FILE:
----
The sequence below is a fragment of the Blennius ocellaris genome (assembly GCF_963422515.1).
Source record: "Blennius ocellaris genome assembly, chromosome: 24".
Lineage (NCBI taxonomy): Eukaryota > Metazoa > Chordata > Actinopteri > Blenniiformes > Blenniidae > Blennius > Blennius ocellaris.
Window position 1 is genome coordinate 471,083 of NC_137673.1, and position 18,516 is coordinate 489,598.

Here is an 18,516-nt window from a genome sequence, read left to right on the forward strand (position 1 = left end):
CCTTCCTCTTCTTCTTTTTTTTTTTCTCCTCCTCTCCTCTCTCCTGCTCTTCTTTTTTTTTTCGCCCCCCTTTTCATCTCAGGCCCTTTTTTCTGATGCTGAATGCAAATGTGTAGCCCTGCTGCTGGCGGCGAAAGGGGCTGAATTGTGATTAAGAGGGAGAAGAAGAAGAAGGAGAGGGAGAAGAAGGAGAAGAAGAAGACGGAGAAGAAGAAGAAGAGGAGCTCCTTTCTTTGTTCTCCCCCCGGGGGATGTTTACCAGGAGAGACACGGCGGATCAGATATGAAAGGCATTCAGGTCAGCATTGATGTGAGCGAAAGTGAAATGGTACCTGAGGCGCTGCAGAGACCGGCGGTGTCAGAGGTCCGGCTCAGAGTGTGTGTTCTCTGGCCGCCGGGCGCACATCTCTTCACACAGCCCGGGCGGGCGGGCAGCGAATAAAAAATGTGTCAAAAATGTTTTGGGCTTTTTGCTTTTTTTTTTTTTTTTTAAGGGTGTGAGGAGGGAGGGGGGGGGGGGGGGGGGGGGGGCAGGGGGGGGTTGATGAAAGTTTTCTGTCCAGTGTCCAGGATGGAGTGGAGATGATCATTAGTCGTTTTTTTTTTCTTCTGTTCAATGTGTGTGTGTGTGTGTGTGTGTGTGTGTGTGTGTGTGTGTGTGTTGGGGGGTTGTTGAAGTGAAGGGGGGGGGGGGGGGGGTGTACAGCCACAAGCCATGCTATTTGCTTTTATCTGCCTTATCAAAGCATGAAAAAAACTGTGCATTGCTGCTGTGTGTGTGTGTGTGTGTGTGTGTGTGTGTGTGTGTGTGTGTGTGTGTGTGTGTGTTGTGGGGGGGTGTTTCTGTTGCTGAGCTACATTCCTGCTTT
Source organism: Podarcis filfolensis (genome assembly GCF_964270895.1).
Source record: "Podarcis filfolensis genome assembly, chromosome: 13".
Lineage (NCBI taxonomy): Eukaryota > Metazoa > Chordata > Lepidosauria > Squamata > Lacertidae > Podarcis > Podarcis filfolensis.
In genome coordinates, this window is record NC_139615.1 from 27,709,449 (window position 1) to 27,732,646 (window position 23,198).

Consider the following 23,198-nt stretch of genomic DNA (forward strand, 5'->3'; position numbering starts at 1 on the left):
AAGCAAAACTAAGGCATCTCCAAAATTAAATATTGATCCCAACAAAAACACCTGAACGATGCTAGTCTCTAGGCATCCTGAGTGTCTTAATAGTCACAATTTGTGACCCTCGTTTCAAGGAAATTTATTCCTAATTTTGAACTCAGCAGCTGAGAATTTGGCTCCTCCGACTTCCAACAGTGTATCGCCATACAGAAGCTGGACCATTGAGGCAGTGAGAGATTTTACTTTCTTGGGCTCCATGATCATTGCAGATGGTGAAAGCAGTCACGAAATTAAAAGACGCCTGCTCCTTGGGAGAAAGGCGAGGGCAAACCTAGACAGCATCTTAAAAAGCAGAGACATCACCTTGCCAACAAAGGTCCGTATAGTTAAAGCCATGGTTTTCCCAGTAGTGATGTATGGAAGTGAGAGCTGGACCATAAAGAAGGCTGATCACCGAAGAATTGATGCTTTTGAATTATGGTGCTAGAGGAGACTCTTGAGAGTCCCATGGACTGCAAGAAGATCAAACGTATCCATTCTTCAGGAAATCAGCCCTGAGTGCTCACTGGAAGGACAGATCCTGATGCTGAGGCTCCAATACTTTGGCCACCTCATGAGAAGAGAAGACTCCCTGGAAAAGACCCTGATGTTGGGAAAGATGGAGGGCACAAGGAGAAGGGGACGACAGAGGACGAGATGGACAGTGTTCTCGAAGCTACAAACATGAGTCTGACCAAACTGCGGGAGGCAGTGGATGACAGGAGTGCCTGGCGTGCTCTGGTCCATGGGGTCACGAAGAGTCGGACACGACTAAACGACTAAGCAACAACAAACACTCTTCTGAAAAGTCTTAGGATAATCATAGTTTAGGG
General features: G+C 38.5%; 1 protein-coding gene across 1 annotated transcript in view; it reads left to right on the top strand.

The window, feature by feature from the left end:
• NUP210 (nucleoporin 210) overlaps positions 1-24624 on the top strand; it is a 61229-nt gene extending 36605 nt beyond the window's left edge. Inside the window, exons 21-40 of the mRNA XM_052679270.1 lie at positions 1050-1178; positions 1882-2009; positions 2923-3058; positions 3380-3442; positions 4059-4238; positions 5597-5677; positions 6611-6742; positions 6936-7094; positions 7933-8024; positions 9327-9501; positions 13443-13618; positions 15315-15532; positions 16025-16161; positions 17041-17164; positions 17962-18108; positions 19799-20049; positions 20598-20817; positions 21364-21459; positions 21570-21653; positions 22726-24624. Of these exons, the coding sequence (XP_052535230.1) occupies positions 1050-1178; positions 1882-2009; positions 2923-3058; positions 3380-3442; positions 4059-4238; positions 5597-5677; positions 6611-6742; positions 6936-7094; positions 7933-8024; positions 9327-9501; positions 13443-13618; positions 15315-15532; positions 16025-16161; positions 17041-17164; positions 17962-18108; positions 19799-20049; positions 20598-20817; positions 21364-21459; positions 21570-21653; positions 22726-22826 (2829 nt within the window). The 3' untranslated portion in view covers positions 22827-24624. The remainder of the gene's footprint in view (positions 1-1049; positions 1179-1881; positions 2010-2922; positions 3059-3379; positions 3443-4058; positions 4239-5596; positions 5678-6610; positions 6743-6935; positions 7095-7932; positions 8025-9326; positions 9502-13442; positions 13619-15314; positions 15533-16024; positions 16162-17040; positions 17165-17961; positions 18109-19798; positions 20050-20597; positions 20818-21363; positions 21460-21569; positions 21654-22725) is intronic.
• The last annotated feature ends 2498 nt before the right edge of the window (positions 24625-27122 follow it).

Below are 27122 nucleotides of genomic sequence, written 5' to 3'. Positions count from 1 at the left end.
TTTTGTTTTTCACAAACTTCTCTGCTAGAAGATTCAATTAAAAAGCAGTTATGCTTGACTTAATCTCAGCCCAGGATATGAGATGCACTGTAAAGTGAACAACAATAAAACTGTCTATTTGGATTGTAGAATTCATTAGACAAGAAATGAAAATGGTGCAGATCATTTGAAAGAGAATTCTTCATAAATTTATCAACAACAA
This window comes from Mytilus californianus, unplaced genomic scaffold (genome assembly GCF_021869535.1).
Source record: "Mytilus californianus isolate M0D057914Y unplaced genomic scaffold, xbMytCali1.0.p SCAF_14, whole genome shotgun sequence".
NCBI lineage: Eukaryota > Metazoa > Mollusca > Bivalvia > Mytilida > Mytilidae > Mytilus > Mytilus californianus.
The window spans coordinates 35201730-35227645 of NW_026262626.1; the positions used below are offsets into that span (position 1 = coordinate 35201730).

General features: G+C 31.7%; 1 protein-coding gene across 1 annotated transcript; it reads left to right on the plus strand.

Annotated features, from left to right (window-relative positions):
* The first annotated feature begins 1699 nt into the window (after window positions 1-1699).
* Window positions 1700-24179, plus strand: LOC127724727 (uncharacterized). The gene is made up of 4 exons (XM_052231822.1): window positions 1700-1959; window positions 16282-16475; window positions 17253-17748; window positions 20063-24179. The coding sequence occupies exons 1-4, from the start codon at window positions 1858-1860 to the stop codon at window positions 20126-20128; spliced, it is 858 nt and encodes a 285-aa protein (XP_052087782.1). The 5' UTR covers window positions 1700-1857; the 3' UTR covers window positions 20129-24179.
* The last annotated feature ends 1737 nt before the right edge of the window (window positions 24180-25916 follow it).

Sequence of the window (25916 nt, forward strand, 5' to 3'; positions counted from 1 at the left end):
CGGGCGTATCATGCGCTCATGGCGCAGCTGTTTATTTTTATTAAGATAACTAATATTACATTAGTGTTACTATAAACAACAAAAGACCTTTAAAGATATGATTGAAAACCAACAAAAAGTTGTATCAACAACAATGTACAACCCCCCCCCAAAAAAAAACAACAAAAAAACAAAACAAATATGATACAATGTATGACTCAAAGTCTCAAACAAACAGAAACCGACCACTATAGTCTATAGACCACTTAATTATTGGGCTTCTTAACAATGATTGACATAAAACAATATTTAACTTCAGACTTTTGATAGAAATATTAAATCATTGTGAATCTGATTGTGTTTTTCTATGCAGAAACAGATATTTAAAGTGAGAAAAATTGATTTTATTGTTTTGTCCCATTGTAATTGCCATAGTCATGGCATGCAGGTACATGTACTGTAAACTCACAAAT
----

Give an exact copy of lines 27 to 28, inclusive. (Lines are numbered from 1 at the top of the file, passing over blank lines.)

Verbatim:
* The last annotated feature ends 1737 nt before the right edge of the window (window positions 24180-25916 follow it).

Sequence of the window (25916 nt, forward strand, 5' to 3'; positions counted from 1 at the left end):